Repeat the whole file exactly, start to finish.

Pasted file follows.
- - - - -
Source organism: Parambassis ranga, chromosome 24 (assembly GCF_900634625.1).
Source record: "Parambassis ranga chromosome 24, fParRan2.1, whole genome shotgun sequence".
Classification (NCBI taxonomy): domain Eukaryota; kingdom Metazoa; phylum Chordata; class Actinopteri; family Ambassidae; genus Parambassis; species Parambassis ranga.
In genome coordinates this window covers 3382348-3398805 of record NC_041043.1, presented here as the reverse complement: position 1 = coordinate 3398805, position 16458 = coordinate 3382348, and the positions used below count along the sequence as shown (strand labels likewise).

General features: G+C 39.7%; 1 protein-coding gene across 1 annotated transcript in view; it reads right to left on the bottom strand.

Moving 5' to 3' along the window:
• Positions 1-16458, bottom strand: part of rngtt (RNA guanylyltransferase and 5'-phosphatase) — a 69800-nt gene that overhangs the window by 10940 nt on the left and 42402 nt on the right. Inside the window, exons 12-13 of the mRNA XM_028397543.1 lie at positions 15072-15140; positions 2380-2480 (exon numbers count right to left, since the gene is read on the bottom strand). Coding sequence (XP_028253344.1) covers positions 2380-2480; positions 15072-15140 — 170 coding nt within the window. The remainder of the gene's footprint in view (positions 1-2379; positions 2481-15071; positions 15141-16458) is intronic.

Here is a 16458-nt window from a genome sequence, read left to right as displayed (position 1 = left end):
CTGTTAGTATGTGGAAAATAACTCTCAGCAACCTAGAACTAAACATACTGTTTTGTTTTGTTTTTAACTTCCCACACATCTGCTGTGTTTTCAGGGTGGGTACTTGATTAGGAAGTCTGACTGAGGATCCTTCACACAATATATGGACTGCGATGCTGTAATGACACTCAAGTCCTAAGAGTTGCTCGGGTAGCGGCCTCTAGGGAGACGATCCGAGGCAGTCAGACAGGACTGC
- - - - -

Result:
Source organism: Parambassis ranga, chromosome 24 (assembly GCF_900634625.1).
Source record: "Parambassis ranga chromosome 24, fParRan2.1, whole genome shotgun sequence".
Classification (NCBI taxonomy): domain Eukaryota; kingdom Metazoa; phylum Chordata; class Actinopteri; family Ambassidae; genus Parambassis; species Parambassis ranga.
In genome coordinates this window covers 3382348-3398805 of record NC_041043.1, presented here as the reverse complement: position 1 = coordinate 3398805, position 16458 = coordinate 3382348, and the positions used below count along the sequence as shown (strand labels likewise).

General features: G+C 39.7%; 1 protein-coding gene across 1 annotated transcript in view; it reads right to left on the bottom strand.

Moving 5' to 3' along the window:
• Positions 1-16458, bottom strand: part of rngtt (RNA guanylyltransferase and 5'-phosphatase) — a 69800-nt gene that overhangs the window by 10940 nt on the left and 42402 nt on the right. Inside the window, exons 12-13 of the mRNA XM_028397543.1 lie at positions 15072-15140; positions 2380-2480 (exon numbers count right to left, since the gene is read on the bottom strand). Coding sequence (XP_028253344.1) covers positions 2380-2480; positions 15072-15140 — 170 coding nt within the window. The remainder of the gene's footprint in view (positions 1-2379; positions 2481-15071; positions 15141-16458) is intronic.

Here is a 16458-nt window from a genome sequence, read left to right as displayed (position 1 = left end):
CTGTTAGTATGTGGAAAATAACTCTCAGCAACCTAGAACTAAACATACTGTTTTGTTTTGTTTTTAACTTCCCACACATCTGCTGTGTTTTCAGGGTGGGTACTTGATTAGGAAGTCTGACTGAGGATCCTTCACACAATATATGGACTGCGATGCTGTAATGACACTCAAGTCCTAAGAGTTGCTCGGGTAGCGGCCTCTAGGGAGACGATCCGAGGCAGTCAGACAGGACTGC